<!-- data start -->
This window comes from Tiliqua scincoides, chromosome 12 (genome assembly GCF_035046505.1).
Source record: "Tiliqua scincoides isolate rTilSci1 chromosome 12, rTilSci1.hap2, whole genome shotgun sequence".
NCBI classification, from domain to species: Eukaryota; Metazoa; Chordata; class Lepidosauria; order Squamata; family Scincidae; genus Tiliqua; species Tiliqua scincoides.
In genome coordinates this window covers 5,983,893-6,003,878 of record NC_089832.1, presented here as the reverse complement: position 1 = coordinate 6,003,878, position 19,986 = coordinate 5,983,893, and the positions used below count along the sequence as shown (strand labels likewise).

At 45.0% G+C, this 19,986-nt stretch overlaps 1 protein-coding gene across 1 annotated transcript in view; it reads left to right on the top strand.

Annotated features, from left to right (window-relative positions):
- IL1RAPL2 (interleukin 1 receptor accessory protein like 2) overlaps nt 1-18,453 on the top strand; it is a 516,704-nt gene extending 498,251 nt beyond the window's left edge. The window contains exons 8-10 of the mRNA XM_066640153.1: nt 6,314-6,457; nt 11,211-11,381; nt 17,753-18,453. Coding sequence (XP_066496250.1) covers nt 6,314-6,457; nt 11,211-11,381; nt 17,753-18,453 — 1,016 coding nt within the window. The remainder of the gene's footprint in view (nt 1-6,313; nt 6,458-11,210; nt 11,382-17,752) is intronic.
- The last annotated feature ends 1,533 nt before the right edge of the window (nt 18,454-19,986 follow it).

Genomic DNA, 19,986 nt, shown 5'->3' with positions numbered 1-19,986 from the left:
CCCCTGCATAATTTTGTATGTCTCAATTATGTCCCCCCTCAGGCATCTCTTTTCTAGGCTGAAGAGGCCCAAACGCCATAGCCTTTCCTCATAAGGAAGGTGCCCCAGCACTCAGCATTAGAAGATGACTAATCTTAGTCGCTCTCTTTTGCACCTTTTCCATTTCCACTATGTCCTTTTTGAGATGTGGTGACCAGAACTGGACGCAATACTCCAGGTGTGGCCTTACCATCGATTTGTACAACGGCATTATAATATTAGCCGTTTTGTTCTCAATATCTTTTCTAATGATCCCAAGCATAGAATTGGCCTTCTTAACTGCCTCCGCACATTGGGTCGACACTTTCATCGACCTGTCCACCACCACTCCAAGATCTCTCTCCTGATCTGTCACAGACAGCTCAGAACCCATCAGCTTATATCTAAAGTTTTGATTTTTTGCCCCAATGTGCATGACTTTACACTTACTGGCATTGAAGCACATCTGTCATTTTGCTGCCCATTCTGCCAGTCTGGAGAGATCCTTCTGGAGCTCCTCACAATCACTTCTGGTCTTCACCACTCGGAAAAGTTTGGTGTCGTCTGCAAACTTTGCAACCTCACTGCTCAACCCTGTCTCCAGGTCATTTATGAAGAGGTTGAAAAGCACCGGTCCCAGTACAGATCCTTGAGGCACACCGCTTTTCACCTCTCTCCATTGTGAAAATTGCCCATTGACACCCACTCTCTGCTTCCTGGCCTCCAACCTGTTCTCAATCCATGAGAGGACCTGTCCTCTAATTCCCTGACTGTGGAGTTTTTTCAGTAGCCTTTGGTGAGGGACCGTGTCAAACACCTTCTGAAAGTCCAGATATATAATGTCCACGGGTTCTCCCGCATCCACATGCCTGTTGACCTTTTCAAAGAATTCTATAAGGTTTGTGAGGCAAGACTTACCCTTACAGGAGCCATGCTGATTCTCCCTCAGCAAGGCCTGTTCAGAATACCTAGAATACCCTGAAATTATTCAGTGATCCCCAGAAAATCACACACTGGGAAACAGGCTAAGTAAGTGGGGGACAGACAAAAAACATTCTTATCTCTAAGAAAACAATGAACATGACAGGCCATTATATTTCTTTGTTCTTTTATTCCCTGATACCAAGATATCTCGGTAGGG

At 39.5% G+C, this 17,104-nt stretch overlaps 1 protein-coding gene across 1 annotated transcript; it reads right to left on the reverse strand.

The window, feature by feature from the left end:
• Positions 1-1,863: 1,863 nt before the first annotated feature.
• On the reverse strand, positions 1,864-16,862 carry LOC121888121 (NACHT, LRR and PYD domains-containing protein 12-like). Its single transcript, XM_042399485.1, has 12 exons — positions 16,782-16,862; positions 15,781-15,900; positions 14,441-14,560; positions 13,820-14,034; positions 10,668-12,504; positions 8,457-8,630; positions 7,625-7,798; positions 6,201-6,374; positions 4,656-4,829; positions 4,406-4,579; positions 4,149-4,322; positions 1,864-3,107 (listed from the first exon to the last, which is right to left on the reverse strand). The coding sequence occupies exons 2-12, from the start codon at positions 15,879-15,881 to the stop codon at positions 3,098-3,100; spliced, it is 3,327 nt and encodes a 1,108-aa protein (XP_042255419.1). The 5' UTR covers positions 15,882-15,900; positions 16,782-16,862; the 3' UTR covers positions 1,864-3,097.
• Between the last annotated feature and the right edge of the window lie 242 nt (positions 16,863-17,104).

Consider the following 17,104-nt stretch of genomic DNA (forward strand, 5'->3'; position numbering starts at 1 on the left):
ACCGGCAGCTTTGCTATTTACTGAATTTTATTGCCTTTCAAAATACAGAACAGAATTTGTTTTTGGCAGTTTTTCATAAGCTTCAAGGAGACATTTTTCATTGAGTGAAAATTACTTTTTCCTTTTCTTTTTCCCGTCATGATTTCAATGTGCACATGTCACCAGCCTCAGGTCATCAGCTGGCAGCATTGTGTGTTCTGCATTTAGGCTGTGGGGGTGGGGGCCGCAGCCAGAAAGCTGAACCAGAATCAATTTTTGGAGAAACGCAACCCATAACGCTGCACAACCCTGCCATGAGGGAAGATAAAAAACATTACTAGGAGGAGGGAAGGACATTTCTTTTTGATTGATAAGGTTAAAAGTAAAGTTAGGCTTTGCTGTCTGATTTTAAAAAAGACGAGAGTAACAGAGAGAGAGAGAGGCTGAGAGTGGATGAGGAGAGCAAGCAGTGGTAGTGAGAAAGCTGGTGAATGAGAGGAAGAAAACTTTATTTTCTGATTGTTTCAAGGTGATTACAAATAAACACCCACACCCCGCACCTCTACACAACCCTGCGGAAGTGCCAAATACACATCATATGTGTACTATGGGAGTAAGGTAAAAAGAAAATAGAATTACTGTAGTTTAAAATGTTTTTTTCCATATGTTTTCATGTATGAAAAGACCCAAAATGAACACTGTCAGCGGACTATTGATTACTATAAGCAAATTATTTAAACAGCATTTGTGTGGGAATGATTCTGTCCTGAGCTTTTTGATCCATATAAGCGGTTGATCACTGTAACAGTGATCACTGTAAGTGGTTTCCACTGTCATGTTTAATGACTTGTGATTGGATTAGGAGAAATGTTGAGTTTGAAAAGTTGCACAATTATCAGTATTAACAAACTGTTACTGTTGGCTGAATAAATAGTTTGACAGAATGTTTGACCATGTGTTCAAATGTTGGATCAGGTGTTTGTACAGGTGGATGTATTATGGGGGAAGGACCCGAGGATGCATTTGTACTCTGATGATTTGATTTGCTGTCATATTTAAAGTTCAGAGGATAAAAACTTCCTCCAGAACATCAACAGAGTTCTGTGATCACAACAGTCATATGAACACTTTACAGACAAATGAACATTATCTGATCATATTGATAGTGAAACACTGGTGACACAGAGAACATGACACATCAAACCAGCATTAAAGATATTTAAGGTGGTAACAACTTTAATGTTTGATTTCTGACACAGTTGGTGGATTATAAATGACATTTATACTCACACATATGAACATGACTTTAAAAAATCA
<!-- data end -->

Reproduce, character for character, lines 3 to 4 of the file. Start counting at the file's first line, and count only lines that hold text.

NCBI classification, from domain to species: Eukaryota; Metazoa; Chordata; class Lepidosauria; order Squamata; family Scincidae; genus Tiliqua; species Tiliqua scincoides.
In genome coordinates this window covers 5,983,893-6,003,878 of record NC_089832.1, presented here as the reverse complement: position 1 = coordinate 6,003,878, position 19,986 = coordinate 5,983,893, and the positions used below count along the sequence as shown (strand labels likewise).